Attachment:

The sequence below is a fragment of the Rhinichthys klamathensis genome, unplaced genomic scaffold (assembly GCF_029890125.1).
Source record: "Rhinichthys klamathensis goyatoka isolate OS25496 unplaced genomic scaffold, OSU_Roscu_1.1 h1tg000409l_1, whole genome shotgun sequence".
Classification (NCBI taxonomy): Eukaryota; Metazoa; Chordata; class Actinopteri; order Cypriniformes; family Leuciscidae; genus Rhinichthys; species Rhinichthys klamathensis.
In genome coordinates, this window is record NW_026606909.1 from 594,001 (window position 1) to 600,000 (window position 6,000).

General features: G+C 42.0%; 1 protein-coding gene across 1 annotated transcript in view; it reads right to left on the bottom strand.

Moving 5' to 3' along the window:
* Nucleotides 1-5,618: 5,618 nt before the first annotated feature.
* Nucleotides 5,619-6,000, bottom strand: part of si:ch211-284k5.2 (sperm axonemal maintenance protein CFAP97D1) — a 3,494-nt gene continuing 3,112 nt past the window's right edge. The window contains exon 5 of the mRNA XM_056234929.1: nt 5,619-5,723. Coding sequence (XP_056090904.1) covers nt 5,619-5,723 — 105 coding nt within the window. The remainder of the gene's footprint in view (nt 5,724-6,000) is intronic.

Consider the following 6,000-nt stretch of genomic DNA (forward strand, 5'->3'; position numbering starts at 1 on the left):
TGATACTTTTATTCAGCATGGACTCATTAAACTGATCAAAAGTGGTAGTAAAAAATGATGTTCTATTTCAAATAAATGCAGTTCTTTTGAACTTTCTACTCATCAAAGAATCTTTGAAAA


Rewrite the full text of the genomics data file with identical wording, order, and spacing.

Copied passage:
The sequence below is a fragment of the Rhinichthys klamathensis genome, unplaced genomic scaffold (assembly GCF_029890125.1).
Source record: "Rhinichthys klamathensis goyatoka isolate OS25496 unplaced genomic scaffold, OSU_Roscu_1.1 h1tg000409l_1, whole genome shotgun sequence".
Classification (NCBI taxonomy): Eukaryota; Metazoa; Chordata; class Actinopteri; order Cypriniformes; family Leuciscidae; genus Rhinichthys; species Rhinichthys klamathensis.
In genome coordinates, this window is record NW_026606909.1 from 594,001 (window position 1) to 600,000 (window position 6,000).

General features: G+C 42.0%; 1 protein-coding gene across 1 annotated transcript in view; it reads right to left on the bottom strand.

Moving 5' to 3' along the window:
* Nucleotides 1-5,618: 5,618 nt before the first annotated feature.
* Nucleotides 5,619-6,000, bottom strand: part of si:ch211-284k5.2 (sperm axonemal maintenance protein CFAP97D1) — a 3,494-nt gene continuing 3,112 nt past the window's right edge. The window contains exon 5 of the mRNA XM_056234929.1: nt 5,619-5,723. Coding sequence (XP_056090904.1) covers nt 5,619-5,723 — 105 coding nt within the window. The remainder of the gene's footprint in view (nt 5,724-6,000) is intronic.

Consider the following 6,000-nt stretch of genomic DNA (forward strand, 5'->3'; position numbering starts at 1 on the left):
TGATACTTTTATTCAGCATGGACTCATTAAACTGATCAAAAGTGGTAGTAAAAAATGATGTTCTATTTCAAATAAATGCAGTTCTTTTGAACTTTCTACTCATCAAAGAATCTTTGAAAA